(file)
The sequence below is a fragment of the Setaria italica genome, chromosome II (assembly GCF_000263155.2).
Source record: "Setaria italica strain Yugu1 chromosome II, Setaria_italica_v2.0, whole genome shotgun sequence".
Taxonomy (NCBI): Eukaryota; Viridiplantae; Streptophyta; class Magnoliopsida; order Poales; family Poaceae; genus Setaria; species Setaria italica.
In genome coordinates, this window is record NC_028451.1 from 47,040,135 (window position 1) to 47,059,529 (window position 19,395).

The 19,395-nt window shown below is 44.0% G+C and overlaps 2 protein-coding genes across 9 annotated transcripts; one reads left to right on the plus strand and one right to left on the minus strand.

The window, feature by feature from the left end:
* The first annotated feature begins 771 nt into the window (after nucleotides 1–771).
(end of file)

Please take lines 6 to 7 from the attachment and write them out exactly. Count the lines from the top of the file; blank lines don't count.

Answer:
The window, feature by feature from the left end:
* The first annotated feature begins 771 nt into the window (after nucleotides 1–771).